Check out this video of Ernest and see images of his production:

*TIP: Interested in producing your product in the Garment District- Contact Garnmet Industry Development Corporation (GIDC) for more information.

Wednesday, May 26, 2010

Nunu's Chocolate Dreams Come True

When I first met Justine Pringle of Nunu Chocolates she was working in midtown with dreams of becoming a full-time chocolate maker. We would wait in the lobby of her building as she snuck downstairs with a bag of delicately handcrafted caramels for our chocolate box. I remember the day she told me she was quitting it all to focus on her salt-topped treats. She took a big leap and was instantly recognized by national food publications from Gourmet to The New York Times.

Now you can watch her chocolate making in action at the Nunu Chocolates Retail Store & Cafe. The space serves as a chocolate factory for Justine and the open layout allows customers to watch her technique. The store is located at 529 Atlantic Ave between 3rd and 4th Aves in Brooklyn. They are open everyday from 9am-9pm. Just imagine, stopping in on the way to work and grabbing some Espresso Brandy ganache made with Crop to Cup espresso beans and a coffee to go. Swing by mid-day for tea time accompanied with some Earl Grey Ganache. You'll be sure to catch me there some evening soon sipping red wine and eating Mezcal Chili chocolates.

Tuesday, May 18, 2010

Local Labels is Back & Profiling!

So, we took a little hiatus....but we are back!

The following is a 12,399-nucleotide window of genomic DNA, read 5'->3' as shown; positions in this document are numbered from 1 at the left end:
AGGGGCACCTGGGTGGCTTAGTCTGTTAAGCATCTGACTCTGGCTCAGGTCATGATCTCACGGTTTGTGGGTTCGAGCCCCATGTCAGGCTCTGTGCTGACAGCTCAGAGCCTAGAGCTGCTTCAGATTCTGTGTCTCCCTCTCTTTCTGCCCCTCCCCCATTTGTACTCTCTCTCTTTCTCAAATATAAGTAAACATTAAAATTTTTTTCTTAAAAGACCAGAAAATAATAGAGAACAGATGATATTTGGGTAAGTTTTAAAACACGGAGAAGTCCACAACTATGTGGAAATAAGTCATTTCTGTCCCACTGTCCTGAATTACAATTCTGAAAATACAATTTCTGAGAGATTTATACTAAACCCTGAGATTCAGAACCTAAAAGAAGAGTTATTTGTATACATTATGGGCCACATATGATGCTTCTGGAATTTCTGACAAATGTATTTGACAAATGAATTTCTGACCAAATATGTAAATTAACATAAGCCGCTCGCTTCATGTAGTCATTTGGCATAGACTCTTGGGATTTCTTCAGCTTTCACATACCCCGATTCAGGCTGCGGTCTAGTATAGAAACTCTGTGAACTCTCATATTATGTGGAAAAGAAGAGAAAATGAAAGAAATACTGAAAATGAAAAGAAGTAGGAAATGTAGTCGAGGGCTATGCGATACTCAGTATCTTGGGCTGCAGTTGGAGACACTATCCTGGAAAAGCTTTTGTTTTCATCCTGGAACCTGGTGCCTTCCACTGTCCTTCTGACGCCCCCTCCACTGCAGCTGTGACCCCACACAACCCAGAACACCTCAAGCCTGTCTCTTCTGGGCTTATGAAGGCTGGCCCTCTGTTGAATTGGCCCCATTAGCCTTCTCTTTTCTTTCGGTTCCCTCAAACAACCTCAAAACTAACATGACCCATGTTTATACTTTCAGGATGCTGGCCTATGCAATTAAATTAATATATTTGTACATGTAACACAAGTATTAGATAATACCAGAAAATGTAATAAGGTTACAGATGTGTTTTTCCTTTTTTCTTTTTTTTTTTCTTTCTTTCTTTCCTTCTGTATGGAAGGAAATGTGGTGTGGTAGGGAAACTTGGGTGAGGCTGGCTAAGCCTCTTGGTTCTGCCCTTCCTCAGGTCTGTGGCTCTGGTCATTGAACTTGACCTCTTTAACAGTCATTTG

Since we last checked in there have been so many new and exciting products being made in NYC from Roni-Sue's Chile Lover's collection to new lamps by perch!

While we have shifted our focus a bit, we are still committed to letting you know where and how to buy local in the five boroughs.

We will be profiling business within the city and products that are made here. Stay tuned for upcoming interviews, history lessons, businesses you didn't really where even based in NYC and how to
buy local from your personal food choices to products for your home. Let us know any new companies or have a product to profile!

*Long Island City Pasta Factory, 1943
Marjory Collins/Library of Congress

Tuesday, December 15, 2009

Local Labels at Lyceum Market in Brooklyn- Last Weekend Shopping!

Vist us this Saturday and Sunday, December 19 and 20 at
the Brooklyn Lyceum Craft Market.

We'll be carrying all your favorite made in NYC products.
RE-SURFACE Lamps, Fresh Art monkeys, MJ's Herbals, dinner-ware coasters,
bath teas, journals and more...
All at "last minute shopping sale prices"!

11AM - 7PM

227 4th Avenue, between Union and President Streets, Park Slope

R train at Union St, in Park Slope. We are right atop the station.
15 minutes from Lower Manhattan!